like a chicken with its head cut off

EnglishEdit

Alternative formsEdit

AdverbEdit

like a chicken with its head cut off

  1. (idiomatic) In a frantic, disorganized manner.
    • circa 1900, Jack London, "To Build a Fire":
      His idea of it was that he had been making a fool of himself, running around like a chicken with its head cut off—such was the simile that occurred to him.
    • 1911, Zane Grey, The Young Pitcher, ch. 9:
      Ken played or essayed to play right field for a while, but he ran around like a chicken with its head off.
    • 1920, Harold MacGrath, The Drums Of Jeopardy, ch. 27:
      I've been running round like a chicken with its head cut off.
    • 1962, "Nation: New Fail-Safe," Time, 28 Dec.:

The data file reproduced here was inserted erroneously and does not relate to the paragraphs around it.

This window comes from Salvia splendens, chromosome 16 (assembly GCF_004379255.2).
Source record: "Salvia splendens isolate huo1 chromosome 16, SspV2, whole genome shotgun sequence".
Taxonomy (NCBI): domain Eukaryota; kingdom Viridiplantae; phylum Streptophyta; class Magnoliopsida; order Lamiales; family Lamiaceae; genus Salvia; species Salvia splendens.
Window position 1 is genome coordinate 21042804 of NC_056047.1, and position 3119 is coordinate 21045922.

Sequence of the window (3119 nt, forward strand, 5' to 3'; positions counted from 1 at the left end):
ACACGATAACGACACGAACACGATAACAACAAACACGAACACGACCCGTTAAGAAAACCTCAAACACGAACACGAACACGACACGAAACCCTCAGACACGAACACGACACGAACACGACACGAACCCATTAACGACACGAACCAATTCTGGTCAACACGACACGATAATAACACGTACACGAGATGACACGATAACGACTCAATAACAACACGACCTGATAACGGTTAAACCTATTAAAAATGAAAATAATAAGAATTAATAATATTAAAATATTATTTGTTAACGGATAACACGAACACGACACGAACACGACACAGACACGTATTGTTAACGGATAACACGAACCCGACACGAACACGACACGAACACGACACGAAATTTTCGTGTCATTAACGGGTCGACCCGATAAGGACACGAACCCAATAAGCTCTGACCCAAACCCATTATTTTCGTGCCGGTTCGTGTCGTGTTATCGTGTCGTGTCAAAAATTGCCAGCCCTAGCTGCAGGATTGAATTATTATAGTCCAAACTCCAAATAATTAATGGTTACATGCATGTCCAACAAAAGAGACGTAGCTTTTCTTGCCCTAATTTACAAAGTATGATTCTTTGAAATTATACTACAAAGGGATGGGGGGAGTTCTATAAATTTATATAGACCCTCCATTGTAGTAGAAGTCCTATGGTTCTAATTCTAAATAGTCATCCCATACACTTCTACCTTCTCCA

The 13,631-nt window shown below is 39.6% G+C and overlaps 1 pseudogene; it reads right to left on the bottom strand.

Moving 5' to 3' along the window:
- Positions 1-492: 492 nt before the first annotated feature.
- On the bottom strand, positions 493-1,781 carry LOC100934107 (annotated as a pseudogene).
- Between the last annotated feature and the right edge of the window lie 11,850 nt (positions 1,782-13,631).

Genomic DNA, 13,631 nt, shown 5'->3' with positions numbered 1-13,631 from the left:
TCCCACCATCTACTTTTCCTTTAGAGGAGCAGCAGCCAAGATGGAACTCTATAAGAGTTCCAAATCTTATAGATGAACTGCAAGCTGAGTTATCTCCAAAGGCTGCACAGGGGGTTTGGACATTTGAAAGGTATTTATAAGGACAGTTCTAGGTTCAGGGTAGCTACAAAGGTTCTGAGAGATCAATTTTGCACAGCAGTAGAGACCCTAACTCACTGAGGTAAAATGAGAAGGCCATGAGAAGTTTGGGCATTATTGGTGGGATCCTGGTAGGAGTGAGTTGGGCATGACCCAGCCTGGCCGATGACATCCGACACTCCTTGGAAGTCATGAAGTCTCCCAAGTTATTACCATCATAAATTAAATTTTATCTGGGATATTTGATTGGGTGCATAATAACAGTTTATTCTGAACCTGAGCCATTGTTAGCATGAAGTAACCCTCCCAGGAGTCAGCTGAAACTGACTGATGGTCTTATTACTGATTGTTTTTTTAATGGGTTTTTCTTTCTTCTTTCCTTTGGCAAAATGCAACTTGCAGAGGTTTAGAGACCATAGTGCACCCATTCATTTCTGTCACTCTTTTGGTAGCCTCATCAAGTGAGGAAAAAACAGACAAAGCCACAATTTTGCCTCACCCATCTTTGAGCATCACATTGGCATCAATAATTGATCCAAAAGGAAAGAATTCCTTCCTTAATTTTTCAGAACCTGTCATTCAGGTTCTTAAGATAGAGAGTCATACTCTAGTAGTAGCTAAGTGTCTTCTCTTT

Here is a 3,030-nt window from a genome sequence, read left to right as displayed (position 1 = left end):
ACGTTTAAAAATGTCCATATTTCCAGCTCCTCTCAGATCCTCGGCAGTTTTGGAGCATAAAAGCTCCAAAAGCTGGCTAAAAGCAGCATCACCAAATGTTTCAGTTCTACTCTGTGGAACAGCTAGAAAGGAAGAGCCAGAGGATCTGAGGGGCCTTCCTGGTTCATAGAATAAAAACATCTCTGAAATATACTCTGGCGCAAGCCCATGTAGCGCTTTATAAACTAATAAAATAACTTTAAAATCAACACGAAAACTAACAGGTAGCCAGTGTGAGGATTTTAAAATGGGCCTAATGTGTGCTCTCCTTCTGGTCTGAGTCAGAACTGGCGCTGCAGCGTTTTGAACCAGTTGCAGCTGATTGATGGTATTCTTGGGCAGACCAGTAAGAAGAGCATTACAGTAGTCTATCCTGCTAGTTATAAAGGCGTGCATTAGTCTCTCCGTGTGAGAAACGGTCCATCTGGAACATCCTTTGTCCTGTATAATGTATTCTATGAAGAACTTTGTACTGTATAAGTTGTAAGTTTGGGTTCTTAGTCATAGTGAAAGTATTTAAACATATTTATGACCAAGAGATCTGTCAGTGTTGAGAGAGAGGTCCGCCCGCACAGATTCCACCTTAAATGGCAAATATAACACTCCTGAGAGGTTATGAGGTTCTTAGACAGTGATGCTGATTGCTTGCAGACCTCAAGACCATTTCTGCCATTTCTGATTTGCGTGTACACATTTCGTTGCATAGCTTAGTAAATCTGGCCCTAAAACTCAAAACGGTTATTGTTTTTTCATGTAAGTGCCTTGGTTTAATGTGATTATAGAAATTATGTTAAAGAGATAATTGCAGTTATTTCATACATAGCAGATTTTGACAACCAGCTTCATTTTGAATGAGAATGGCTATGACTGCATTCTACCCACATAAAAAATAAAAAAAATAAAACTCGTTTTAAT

Says one Pentagon arms-control expert: "Our setup was actually designed to act in time of general war like a chicken with its head cut off. The brain could be destroyed and the nervous system severed. Then the military muscles would just jerk in uncontrolled spasms."
    • 2003, Linda Lael Miller, Shotgun Bride, ISBN 9780743422741, p. 121:
      Rushing around like a chicken with its head cut off would serve no purpose.

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Last modified on 9 October 2013, at 17:32